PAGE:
Paid hosting is where you pay a company to host your website. [list][*]You'll still be limited on bandwidth and disk space, though the limit will be much higher.[/list] [list][*]You won't get any adverts on your sites.[/list] [list][*]You'll get technology (such as php) and it's likely to be kept up to date.[/list] [list][*]The better hosts offer a comprehensive control panel which allow to fully control your site from seeing how much space you've used to setting up email addresses on it.[/list] [list][*]Some hosts tie you into a contract, or ask that you pay 3 months in advance (though usually the longer you pay for the more you get discounted). Others only require a month's notice for cancellation.[/list] [list][*]Paid hosts let you tie a domain name into your webspace (some let you purchase a domain from them - more on domains below) so instead of [url]www.bairy.freehost.com[/url] it can just be [url]www.bairy.com[/url] (examples)[/list] [list][*]Most hosts also give you a heap of scripts ready for install. From guestbooks to bulletin boards, content management systems to photo galleries.[/list]
[b][u]Domain Names and Webspace - The Connection[/u][/b]
A domain name is a website's friendly name, such as [url]www.yahoo.com[/url]. When you type this into your browser, various technical stuff happens and you are taken to the site. Webspace is where the files that make up your website are [i]actually[/i] kept. The domain name is merely a pointer to those files.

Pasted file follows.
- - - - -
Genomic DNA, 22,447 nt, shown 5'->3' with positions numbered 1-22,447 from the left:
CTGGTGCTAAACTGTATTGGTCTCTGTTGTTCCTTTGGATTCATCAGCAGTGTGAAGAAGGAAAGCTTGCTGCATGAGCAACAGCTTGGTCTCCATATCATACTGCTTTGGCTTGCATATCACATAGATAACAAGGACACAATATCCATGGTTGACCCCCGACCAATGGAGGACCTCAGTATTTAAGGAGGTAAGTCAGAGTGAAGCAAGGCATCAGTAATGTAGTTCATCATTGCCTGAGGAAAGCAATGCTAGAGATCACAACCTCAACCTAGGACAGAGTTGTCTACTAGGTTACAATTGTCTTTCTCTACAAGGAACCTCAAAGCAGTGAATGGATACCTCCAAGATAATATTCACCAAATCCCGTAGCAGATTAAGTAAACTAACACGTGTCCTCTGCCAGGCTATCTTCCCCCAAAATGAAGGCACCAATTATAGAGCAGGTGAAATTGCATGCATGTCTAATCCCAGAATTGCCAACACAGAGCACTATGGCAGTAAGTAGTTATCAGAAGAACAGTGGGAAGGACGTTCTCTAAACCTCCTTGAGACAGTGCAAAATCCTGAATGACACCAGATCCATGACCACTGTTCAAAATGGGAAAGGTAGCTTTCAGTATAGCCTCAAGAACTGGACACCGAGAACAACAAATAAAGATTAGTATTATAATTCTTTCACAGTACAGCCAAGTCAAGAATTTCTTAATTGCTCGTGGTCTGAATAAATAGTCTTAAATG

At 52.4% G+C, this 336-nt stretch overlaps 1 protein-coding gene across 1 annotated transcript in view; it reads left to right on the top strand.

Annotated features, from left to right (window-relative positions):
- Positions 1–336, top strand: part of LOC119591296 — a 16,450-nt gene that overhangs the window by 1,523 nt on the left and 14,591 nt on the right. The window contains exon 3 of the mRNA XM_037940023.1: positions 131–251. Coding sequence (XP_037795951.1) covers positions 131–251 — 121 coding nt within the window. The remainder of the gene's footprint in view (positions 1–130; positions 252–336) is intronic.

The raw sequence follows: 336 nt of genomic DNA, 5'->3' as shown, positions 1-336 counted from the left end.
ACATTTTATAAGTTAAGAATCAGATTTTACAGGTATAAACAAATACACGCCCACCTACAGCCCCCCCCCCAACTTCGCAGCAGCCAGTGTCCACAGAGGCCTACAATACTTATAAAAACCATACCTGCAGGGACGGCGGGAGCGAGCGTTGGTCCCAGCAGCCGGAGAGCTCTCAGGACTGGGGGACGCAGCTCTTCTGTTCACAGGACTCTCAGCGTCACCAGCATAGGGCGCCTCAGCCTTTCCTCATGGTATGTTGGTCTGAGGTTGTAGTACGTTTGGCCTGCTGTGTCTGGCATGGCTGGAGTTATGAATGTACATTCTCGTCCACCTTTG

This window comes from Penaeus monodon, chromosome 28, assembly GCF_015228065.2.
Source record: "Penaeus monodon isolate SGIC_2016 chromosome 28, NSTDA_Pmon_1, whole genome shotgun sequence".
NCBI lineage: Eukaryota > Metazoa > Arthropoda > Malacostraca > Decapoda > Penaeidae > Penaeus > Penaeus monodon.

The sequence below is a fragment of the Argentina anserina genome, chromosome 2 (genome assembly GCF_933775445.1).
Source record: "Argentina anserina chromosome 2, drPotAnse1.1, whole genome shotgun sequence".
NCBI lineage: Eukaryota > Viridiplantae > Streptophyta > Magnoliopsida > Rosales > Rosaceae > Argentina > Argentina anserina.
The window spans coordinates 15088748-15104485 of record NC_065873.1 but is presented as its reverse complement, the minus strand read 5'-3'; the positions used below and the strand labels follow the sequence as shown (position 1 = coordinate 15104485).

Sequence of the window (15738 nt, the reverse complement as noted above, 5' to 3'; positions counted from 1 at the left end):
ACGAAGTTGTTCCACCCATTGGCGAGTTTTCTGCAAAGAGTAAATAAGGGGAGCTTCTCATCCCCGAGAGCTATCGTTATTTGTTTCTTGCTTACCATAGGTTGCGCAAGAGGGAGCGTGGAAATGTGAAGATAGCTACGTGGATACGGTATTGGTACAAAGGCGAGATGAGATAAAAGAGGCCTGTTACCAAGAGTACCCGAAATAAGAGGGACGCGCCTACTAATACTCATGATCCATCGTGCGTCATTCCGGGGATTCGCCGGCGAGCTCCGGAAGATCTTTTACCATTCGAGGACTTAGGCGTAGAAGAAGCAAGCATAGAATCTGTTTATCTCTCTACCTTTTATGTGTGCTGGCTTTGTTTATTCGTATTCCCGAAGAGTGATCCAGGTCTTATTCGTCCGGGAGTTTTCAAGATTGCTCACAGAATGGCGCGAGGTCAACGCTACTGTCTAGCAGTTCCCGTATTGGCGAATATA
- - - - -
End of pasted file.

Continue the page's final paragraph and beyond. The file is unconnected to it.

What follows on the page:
Therefore you can buy a domain from one company and the space from another - or you can buy both from one company.
[b][u]What is Webspace and Bandwidth?[/u][/b]
Every (reputable) web hosting company has a limit to the webspace and bandwidth you can have. Generally the more you pay the more of each you're allowed to have. [list][*][b]Webspace[/b] is the actual space you can have, such as 50 or 400 Megabytes.[/list] [list][*][b]Bandwidth[/b] is the amount of data you're allowed to stream from your site. This is how it works: Lets say you have a download that's 1 Megabyte big. Each time that file is used, 1 Megabyte of your allowance is used. So if your allowance is 500 Megabytes for the month, then only 500 downloads of that file can be made over the entire month. Of course then you have to throw in the size of your pages, images etc. as well. Basically anything that comes off your site to someone is used bandwidth.[/list]
There are hundreds of free hosting providers out there. Rather than me listing any, I'm just going to provide a link to a site called [url=http://www.free-webhosts.com/webhosting-01.php]free-webhosts[/url] who seem to have a well organised database detailed what each provider offers. The page I've linked takes you straight to the list of providers in order of best user ratings first. Take a little time to go through until you find one you like, and read the reviews on it. Don't spend too much time, it's free so you can always transfer later if things don't work out.